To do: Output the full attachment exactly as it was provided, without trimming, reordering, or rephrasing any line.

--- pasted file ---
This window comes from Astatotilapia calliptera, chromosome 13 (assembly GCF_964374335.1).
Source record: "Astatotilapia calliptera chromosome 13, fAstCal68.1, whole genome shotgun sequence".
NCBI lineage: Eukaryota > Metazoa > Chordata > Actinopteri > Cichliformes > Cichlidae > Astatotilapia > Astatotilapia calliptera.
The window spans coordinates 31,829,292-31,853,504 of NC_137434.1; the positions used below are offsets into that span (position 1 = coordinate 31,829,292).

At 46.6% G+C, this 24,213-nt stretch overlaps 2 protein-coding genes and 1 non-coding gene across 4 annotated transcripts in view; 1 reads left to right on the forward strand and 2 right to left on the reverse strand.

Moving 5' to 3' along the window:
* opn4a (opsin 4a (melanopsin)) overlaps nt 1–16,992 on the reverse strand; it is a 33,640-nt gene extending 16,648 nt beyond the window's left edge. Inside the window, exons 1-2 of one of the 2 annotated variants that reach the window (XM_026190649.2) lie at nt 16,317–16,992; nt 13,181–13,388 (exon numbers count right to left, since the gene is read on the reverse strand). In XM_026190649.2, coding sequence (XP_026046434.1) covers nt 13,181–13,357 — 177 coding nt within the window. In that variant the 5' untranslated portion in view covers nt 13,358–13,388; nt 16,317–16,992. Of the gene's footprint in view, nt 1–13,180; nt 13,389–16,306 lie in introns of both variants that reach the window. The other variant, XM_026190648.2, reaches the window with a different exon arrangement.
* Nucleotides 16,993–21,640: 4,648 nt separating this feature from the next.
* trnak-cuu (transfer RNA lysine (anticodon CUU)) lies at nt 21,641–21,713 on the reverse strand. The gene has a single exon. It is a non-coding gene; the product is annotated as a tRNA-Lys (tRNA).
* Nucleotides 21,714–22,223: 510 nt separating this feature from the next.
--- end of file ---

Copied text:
This window comes from Astatotilapia calliptera, chromosome 13 (assembly GCF_964374335.1).
Source record: "Astatotilapia calliptera chromosome 13, fAstCal68.1, whole genome shotgun sequence".
NCBI lineage: Eukaryota > Metazoa > Chordata > Actinopteri > Cichliformes > Cichlidae > Astatotilapia > Astatotilapia calliptera.
The window spans coordinates 31,829,292-31,853,504 of NC_137434.1; the positions used below are offsets into that span (position 1 = coordinate 31,829,292).

At 46.6% G+C, this 24,213-nt stretch overlaps 2 protein-coding genes and 1 non-coding gene across 4 annotated transcripts in view; 1 reads left to right on the forward strand and 2 right to left on the reverse strand.

Moving 5' to 3' along the window:
* opn4a (opsin 4a (melanopsin)) overlaps nt 1–16,992 on the reverse strand; it is a 33,640-nt gene extending 16,648 nt beyond the window's left edge. Inside the window, exons 1-2 of one of the 2 annotated variants that reach the window (XM_026190649.2) lie at nt 16,317–16,992; nt 13,181–13,388 (exon numbers count right to left, since the gene is read on the reverse strand). In XM_026190649.2, coding sequence (XP_026046434.1) covers nt 13,181–13,357 — 177 coding nt within the window. In that variant the 5' untranslated portion in view covers nt 13,358–13,388; nt 16,317–16,992. Of the gene's footprint in view, nt 1–13,180; nt 13,389–16,306 lie in introns of both variants that reach the window. The other variant, XM_026190648.2, reaches the window with a different exon arrangement.
* Nucleotides 16,993–21,640: 4,648 nt separating this feature from the next.
* trnak-cuu (transfer RNA lysine (anticodon CUU)) lies at nt 21,641–21,713 on the reverse strand. The gene has a single exon. It is a non-coding gene; the product is annotated as a tRNA-Lys (tRNA).
* Nucleotides 21,714–22,223: 510 nt separating this feature from the next.